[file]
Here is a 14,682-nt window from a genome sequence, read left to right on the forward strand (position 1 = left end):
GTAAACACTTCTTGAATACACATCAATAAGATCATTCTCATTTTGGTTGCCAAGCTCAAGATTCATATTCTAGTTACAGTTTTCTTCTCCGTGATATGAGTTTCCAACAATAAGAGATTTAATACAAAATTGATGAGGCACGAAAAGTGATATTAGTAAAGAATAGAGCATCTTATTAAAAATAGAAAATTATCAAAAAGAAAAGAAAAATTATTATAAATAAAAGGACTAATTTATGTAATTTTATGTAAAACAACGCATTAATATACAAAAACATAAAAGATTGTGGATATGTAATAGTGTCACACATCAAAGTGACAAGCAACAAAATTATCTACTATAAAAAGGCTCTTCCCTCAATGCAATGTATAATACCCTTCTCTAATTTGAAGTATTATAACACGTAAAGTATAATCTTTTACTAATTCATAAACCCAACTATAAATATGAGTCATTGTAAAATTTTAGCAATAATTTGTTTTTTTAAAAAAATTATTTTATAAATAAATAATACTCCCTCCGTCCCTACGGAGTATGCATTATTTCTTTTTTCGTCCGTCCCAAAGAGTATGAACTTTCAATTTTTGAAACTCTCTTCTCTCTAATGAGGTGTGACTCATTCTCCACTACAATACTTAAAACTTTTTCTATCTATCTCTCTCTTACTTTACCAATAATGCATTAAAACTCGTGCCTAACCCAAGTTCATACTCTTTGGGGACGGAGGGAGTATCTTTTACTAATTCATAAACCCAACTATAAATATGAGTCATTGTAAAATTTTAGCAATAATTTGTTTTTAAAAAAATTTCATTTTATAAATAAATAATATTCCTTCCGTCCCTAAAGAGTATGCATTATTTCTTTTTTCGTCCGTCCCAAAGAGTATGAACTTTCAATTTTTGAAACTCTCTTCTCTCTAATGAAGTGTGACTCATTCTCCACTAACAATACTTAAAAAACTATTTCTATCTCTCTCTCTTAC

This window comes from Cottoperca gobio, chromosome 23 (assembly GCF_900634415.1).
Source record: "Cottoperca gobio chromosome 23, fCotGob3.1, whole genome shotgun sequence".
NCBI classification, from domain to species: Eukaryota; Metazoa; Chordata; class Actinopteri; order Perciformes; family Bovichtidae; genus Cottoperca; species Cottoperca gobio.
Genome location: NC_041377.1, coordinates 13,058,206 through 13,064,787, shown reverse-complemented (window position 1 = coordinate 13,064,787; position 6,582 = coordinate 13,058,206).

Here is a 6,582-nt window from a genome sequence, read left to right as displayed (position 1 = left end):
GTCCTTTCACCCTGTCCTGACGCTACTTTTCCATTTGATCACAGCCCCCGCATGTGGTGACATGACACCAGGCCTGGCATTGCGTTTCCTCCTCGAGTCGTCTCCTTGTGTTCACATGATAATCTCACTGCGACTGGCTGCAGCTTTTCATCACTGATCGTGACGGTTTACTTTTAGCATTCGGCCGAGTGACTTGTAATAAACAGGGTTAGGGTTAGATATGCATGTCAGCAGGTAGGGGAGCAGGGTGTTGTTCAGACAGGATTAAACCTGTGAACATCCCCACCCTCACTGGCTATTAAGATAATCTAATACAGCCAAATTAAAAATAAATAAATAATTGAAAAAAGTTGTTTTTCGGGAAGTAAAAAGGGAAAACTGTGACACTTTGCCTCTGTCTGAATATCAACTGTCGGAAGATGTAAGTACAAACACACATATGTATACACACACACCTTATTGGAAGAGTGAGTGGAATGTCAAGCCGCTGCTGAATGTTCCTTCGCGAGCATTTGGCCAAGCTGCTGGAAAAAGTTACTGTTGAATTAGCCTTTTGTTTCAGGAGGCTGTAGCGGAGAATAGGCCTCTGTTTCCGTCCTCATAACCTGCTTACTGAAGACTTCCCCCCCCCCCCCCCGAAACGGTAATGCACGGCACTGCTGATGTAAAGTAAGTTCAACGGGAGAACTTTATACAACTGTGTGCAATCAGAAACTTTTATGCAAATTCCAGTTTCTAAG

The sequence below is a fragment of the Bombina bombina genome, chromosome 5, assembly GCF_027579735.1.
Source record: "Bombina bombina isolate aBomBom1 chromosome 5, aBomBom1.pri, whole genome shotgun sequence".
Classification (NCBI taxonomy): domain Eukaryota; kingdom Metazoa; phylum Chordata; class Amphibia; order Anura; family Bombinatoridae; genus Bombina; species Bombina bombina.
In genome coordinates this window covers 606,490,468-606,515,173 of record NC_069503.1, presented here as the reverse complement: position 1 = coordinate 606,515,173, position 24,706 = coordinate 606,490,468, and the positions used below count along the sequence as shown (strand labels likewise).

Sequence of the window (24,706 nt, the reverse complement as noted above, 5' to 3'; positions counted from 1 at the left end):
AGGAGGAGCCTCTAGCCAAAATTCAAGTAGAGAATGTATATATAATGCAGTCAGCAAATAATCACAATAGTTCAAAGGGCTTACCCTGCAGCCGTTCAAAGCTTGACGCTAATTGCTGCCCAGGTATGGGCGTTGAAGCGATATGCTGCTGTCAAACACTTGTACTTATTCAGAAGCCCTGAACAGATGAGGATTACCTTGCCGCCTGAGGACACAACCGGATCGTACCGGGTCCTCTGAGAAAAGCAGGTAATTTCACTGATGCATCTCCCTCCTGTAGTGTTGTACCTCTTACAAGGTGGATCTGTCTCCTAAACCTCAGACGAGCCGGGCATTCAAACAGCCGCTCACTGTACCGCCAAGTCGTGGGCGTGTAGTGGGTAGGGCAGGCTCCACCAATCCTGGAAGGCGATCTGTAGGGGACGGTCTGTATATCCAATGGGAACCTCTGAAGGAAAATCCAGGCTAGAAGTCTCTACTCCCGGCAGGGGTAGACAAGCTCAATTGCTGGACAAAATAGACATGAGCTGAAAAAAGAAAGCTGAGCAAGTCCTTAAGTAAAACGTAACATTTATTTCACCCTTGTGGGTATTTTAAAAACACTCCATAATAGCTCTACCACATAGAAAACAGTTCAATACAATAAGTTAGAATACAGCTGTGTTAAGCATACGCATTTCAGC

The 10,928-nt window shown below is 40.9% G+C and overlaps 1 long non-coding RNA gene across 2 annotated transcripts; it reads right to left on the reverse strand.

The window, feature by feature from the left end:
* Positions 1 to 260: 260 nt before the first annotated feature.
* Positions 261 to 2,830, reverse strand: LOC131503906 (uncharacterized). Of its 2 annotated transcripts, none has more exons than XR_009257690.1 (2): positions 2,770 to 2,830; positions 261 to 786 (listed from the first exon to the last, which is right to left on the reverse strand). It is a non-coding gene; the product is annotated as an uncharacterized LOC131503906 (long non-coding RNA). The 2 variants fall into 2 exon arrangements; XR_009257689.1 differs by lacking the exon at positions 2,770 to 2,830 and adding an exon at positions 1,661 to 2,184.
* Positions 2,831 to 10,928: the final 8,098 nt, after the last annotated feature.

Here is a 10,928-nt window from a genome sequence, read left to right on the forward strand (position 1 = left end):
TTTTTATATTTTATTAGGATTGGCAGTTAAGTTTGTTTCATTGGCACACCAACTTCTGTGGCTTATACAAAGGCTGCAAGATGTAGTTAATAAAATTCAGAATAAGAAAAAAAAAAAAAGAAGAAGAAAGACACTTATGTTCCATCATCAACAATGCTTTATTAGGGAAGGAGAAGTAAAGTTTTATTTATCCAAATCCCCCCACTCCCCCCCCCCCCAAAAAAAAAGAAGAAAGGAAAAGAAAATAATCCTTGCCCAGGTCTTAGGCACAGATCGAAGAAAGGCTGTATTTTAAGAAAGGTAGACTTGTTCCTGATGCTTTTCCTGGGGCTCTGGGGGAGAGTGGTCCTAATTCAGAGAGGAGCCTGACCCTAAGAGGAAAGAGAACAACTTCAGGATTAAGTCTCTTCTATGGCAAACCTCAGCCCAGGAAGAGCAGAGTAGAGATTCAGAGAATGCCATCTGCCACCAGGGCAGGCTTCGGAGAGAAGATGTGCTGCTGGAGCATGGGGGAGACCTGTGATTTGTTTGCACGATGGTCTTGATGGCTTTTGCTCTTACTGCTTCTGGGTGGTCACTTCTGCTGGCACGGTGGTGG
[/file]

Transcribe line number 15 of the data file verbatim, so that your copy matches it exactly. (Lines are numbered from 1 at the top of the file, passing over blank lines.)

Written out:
The 10,928-nt window shown below is 40.9% G+C and overlaps 1 long non-coding RNA gene across 2 annotated transcripts; it reads right to left on the reverse strand.